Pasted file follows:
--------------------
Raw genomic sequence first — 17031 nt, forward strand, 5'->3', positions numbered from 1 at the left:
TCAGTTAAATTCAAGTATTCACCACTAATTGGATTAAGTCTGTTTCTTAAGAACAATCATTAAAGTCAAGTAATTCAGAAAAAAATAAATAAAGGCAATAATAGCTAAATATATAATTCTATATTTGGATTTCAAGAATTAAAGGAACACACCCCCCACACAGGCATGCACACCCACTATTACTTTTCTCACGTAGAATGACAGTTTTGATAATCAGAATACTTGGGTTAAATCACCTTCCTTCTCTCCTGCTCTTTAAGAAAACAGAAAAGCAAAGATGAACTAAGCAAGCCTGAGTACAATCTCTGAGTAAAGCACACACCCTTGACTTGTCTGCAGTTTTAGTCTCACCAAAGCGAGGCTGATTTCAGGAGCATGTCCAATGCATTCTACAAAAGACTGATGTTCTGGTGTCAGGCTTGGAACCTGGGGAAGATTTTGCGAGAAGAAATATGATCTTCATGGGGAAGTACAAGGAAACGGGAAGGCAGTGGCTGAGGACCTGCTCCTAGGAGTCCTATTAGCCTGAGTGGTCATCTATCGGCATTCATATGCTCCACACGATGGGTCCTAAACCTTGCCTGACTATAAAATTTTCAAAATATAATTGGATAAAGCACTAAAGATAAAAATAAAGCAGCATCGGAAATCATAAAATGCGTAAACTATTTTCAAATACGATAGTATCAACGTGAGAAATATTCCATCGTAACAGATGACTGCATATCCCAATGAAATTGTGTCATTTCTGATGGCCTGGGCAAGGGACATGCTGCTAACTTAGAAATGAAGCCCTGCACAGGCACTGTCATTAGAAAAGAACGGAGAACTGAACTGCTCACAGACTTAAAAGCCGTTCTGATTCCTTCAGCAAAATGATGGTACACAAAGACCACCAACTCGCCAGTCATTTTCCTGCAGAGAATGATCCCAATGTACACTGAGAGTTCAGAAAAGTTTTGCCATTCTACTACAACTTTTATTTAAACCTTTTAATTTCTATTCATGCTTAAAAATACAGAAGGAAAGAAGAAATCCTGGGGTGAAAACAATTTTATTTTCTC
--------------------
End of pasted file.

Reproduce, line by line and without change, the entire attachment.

Raw genomic sequence first — 17031 nt, forward strand, 5'->3', positions numbered from 1 at the left:
TCAGTTAAATTCAAGTATTCACCACTAATTGGATTAAGTCTGTTTCTTAAGAACAATCATTAAAGTCAAGTAATTCAGAAAAAAATAAATAAAGGCAATAATAGCTAAATATATAATTCTATATTTGGATTTCAAGAATTAAAGGAACACACCCCCCACACAGGCATGCACACCCACTATTACTTTTCTCACGTAGAATGACAGTTTTGATAATCAGAATACTTGGGTTAAATCACCTTCCTTCTCTCCTGCTCTTTAAGAAAACAGAAAAGCAAAGATGAACTAAGCAAGCCTGAGTACAATCTCTGAGTAAAGCACACACCCTTGACTTGTCTGCAGTTTTAGTCTCACCAAAGCGAGGCTGATTTCAGGAGCATGTCCAATGCATTCTACAAAAGACTGATGTTCTGGTGTCAGGCTTGGAACCTGGGGAAGATTTTGCGAGAAGAAATATGATCTTCATGGGGAAGTACAAGGAAACGGGAAGGCAGTGGCTGAGGACCTGCTCCTAGGAGTCCTATTAGCCTGAGTGGTCATCTATCGGCATTCATATGCTCCACACGATGGGTCCTAAACCTTGCCTGACTATAAAATTTTCAAAATATAATTGGATAAAGCACTAAAGATAAAAATAAAGCAGCATCGGAAATCATAAAATGCGTAAACTATTTTCAAATACGATAGTATCAACGTGAGAAATATTCCATCGTAACAGATGACTGCATATCCCAATGAAATTGTGTCATTTCTGATGGCCTGGGCAAGGGACATGCTGCTAACTTAGAAATGAAGCCCTGCACAGGCACTGTCATTAGAAAAGAACGGAGAACTGAACTGCTCACAGACTTAAAAGCCGTTCTGATTCCTTCAGCAAAATGATGGTACACAAAGACCACCAACTCGCCAGTCATTTTCCTGCAGAGAATGATCCCAATGTACACTGAGAGTTCAGAAAAGTTTTGCCATTCTACTACAACTTTTATTTAAACCTTTTAATTTCTATTCATGCTTAAAAATACAGAAGGAAAGAAGAAATCCTGGGGTGAAAACAATTTTATTTTCTC